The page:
We’ve not featured too many Portuguese bands on the site over the last few years, but from the sound of Porto’s Three Of Me we’ve definitely been missing out.
The quartet have honed a raw and powerful rock sound that fuses the engaging vocals of frontman Ricardo Dourado with delicious heavy riffing and driving drums.
The trio released second single Captivity earlier this month, which opens up with a little bassline joined by high-pitched guitars. That drops into a laid-back opening verse “See that spider all alone, Sitting on her little dome, Sad because she cannot lie, Like the words we drink as if they’re wine, We live a twisted monopoly, Carved in the flesh of you and me, Choices made but not owned, Aren’t we the ones to blame for?” over a chugging bass and a cool muted guitar riff.
It bursts into a powerful singalong chorus then the chugging bass and guitars return to lead into another verse. The second chorus continues into more intense vocals “They see through the fog that cleared inside, An old book that was opened wide, They laugh as we fall, Divided to none.” That ends on big guitar noise, which explodes into a huge guitar solo that brings the track to a close. Check it out in the lyric video below:
That follows debut single Ravaging, which starts out with high-pitched guitar that drops into an awesome lively riff. Powerful vocals come in over continuing big riffs, leading into a big catchy chorus that drops into the big opening guitars. Check it out below:
We had a chat with vocalist and rhythm guitarist Ricardo Dourado to find out more. Read on below…
GR: Who are Three of Me? What’s the backstory, how did you get together?
RD: “Three of Me spawned from the desire of venturing into some heavier and darker melodies, the same ones I grew up with and listened to. So I started composing with that mindset. When things started to come together, I showed it to Miguel Dourado (bass) and Gaspar Ribeiro (drums), who I also play with in another rock band called Second Lash, and invited them to participate on the project. Later on, I would also invite a good friend from another band called Red Line, Tj Abreu, to perform back vocals and be lead guitarist and that was it. Three of Me came to life.”
GR: You just released Captivity, which sounds awesome. What should people be expecting from the song?
RD: “A dark melody which reflects on today’s society concept of either being hunter or prey, wolves or lambs, until we realize the control and free ourselves from it. That led to this video, with a dark mood and with a Brother’s Grimm twist.
“People should expect a smooth ride, with intricate harmonies, until we crash and burn on the final riffage so they can let it all out and be free.”
GR: How would you describe your sound to people that haven’t listened to you yet?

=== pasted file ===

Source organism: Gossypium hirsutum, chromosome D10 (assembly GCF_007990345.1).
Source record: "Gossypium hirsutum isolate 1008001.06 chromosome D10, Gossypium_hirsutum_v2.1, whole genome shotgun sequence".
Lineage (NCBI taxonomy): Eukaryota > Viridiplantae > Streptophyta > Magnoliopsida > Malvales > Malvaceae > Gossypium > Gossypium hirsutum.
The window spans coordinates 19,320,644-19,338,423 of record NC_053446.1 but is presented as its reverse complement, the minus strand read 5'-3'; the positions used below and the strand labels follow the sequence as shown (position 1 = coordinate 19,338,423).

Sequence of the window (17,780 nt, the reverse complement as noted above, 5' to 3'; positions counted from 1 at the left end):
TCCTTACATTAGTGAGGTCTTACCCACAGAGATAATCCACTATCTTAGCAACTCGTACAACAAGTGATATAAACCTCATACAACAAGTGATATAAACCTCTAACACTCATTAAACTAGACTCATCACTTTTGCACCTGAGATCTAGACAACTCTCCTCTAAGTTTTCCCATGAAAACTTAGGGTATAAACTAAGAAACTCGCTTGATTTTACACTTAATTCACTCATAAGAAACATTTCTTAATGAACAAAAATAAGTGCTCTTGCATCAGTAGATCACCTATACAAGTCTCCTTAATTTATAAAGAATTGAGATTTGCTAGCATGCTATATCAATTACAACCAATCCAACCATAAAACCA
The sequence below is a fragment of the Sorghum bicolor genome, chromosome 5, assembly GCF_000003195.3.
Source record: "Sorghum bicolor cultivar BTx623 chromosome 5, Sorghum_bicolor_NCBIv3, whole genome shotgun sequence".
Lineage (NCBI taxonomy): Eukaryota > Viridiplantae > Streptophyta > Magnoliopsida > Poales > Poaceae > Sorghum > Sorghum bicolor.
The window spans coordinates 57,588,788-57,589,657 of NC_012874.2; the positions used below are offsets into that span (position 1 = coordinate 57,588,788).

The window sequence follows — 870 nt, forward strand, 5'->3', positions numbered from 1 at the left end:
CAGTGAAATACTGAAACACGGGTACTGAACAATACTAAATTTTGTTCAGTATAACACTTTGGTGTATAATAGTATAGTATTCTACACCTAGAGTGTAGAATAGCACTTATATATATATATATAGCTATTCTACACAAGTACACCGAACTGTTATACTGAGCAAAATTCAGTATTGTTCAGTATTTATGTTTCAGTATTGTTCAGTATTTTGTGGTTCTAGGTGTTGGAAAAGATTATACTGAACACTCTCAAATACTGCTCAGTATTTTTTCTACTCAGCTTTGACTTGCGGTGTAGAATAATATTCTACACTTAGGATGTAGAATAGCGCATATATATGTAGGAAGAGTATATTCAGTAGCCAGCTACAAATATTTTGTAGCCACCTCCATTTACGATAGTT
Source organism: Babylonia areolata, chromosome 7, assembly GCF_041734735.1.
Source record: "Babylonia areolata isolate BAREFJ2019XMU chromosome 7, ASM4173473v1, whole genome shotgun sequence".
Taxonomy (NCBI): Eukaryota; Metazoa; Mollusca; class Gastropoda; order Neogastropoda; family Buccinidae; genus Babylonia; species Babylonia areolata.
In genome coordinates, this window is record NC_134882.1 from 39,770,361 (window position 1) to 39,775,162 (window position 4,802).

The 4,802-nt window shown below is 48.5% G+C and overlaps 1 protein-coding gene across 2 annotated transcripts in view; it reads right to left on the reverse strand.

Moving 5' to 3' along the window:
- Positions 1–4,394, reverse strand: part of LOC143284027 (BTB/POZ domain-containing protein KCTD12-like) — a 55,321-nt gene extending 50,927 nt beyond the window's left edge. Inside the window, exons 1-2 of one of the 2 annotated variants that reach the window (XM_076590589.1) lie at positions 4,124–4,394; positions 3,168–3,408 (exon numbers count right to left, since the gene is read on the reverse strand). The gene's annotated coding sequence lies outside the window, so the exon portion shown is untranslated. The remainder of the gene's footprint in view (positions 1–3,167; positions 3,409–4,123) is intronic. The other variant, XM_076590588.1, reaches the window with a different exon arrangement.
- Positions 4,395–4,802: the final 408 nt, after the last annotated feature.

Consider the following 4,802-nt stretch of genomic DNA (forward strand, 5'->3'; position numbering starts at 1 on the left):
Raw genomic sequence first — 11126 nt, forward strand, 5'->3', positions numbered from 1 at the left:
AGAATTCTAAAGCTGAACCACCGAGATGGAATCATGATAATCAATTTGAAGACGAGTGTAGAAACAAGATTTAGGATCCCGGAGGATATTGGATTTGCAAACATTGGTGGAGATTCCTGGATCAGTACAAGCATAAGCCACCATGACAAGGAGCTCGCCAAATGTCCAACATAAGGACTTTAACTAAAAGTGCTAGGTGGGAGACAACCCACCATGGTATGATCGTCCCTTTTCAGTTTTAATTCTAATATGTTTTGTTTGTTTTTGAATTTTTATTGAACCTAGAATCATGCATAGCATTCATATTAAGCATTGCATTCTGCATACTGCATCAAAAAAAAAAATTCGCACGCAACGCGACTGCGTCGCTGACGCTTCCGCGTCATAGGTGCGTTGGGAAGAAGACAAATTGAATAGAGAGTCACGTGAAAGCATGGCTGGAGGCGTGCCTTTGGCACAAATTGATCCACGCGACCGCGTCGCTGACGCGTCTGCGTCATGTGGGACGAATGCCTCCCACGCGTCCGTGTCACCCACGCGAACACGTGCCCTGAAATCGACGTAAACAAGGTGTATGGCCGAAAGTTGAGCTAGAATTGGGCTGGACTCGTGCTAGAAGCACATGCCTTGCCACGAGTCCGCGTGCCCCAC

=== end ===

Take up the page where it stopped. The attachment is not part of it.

RD: “Raw would be the best way to describe it, raw, honest and full of energy, as it will be possible to see on the next releases.”
GR: What influences you to write music? Any key themes or topics that you write about?
RD: “Since I write for two projects, I lean on the moods I’m in and what the riffs tell me whenever I pick up a guitar. As for lyrics, which I only write here, I either incarnate a character and write from his perspective to tell a story or write about current topics. But I come up with a vocal melody first and then whatever flows into the needs of that melody.”
GR: Which bands/musicians are/have been your strongest musical influences?
“As for musicians I’ll only mention one which meant a lot to me above all others: Chris Cornell. The man was a brilliant, talented genius with an unforgettable voice.
“For bands I can mention some that are shared among all the members since Soundgarden, Alice in Chains, Sevendust, Godsmack, Slipknot, Stone Sour, Story of the Year, Metallica, Iron Maiden. We could go on and on and on and on.”
GR: We’ve not met many Portuguese bands (only 1 before now). What are your thoughts on the Portuguese rock/metal scene?
“The Portuguese overall music scene is a very intricate one, with tastes hanging mostly on the extremes from the hardest, heaviest sounds to the smoothest/pop ones.
“There’s a strong underground support on the more heavier side of things, on almost all Metal genres (with a big uprising from GAEREA) but also some space for the more Hard Rock\Sludge\Stoner oriented bands on which we fit with like Low Torque, Dollar Llama, Lhabya , to mention a few.
“As for support for new bands, it was hard before Covid-19, hard to be able to play some venues, festivals, to get some people just to respond, but you push through it and make yourself known in whatever way you can and things start to happen. During Covid-19, it’s even harder with not only the bands suffering, but the venues, sound techs, everyone who makes a living on this craft.
“We just hope we continue to find more ways to try and pull through like with live streaming concerts, new releases, new merch, among other things.”
GR: What have you got coming up in 2020? New music, new gigs, recording etc…?
RD: “Until the end of 2020 we’ll have our first LP out, it’s gonna be called Black Dog. We’ve already finished recording, now going through the mixing and mastering phase and we’ll try to at least do one or two album release parties, with the necessary safety measures, so we can celebrate this release.”
GR: Anything else you’d like people to know about you/your music?
RD: “Come check us out on our social media. We release different content on different platforms, so be with us everywhere so we can share it with you. And expect to see a lot more of us.”